Immigrant workers earn less than the native workers across the world…reports Asian Lite News
A new report by economist Kathryn Anderson said there is a large wage gap between immigrant and native workers. This wage gap lessens over time (a number of decades), but never closes for many immigrant groups. The report was published by IZA World of Labor.
“Closing the wage gap will benefit the economy, society, and immigrant workers because they fill labour shortages ensuring a productive national workforce,” said Anderson .” With the world’s populations ageing, countries need to make themselves appealing for migrant workers to fill labour shortages, and less pay disparity would be a step in the right direction.
“Society benefits most if immigrants become productive, integrated residents so policies which improve training and employment prospects for immigrants, remove barriers to jobs, and provide a pathway to citizenship are win-win.”
The research shows that:
- Immigrants boost the economy of the host country but earn far less than native workers
- Migrants from ethnic groups most dissimilar to native workers receive lowest wages of all
- Immigrant wage assimilation is affected by year of entry, immigrant skill, ethnicity, and gender
Anderson said: “My research shows that policies can facilitate assimilation of immigrant workers if they provide early support for education, training, and language development. Some of the most effective assimilation policies reduce legal barriers to entry into jobs, assess and validate job skills, and provide a pathway to citizenship.”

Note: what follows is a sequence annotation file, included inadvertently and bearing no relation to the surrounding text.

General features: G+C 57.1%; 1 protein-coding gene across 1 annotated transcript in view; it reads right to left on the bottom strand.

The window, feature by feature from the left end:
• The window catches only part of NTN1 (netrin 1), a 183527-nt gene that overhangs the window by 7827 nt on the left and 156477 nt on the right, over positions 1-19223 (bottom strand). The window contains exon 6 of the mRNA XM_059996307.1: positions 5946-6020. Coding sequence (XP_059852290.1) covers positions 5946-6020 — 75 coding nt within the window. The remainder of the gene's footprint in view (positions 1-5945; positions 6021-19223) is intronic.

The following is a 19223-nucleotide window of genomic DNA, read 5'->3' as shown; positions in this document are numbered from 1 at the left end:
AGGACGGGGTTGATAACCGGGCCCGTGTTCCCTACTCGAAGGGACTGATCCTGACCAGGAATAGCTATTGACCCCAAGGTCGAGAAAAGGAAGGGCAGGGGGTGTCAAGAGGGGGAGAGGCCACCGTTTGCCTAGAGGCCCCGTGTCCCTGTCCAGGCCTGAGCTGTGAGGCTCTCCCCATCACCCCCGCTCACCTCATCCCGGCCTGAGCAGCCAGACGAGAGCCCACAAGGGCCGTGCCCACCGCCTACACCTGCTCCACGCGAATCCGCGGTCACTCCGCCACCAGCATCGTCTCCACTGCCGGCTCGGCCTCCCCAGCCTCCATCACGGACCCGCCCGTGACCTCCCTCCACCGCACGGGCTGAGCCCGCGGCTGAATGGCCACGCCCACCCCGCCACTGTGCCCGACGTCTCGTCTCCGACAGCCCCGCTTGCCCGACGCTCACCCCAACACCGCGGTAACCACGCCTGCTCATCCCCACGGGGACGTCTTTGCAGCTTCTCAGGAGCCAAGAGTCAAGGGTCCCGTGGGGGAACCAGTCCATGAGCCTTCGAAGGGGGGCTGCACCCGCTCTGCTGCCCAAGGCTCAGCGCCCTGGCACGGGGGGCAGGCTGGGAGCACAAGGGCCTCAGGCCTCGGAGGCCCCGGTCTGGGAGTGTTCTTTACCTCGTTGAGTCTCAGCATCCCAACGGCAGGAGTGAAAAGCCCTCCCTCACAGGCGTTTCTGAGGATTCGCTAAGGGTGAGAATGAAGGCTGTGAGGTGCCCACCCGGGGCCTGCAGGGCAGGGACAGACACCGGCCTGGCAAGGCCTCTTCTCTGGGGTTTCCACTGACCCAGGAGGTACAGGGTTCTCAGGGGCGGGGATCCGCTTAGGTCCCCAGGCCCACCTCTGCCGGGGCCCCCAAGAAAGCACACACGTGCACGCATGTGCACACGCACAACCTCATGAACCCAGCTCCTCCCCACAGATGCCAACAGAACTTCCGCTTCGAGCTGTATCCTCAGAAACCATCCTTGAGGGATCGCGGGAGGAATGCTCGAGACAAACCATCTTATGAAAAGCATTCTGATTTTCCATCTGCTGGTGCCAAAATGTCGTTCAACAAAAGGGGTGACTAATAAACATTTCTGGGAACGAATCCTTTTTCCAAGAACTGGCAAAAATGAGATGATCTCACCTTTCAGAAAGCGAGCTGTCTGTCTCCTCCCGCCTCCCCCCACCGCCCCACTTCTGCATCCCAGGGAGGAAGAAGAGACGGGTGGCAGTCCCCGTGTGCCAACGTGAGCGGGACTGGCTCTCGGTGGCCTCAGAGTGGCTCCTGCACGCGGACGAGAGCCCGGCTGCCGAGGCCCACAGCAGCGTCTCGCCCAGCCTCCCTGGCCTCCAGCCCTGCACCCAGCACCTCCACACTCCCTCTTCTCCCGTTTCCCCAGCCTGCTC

Anderson suggests three major steps to speed up assimilation of immigrant workers and developing their skills. This will increase employment opportunities besides creating a low-cost pathway to citizenship.
First, language training that is coordinated with employment and skill documentation, such as Denmark’s Competency Card, is an effective skill-enhancement policy. Global credentialing breaks barriers to entry that skilled immigrants face in the labor market.
Second, the most effective policies for employment assimilation are wage subsidies. Immigrants gain access to better jobs and are trained on the job. These programs hold promise for increasing wages.
Third, temporary guest-worker programs segment immigrants in the labor market. In contrast, naturalization encourages immigrant investment and job mobility. Assimilation is faster if there is less segmentation and a low-cost pathway to citizenship.
Homepage of IZA World of Labor: http://wol.iza.org
Kathryn Anderson’s Full Article : http://wol.iza.org/articles/can-immigrants-ever-earn-as-much-as-native-workers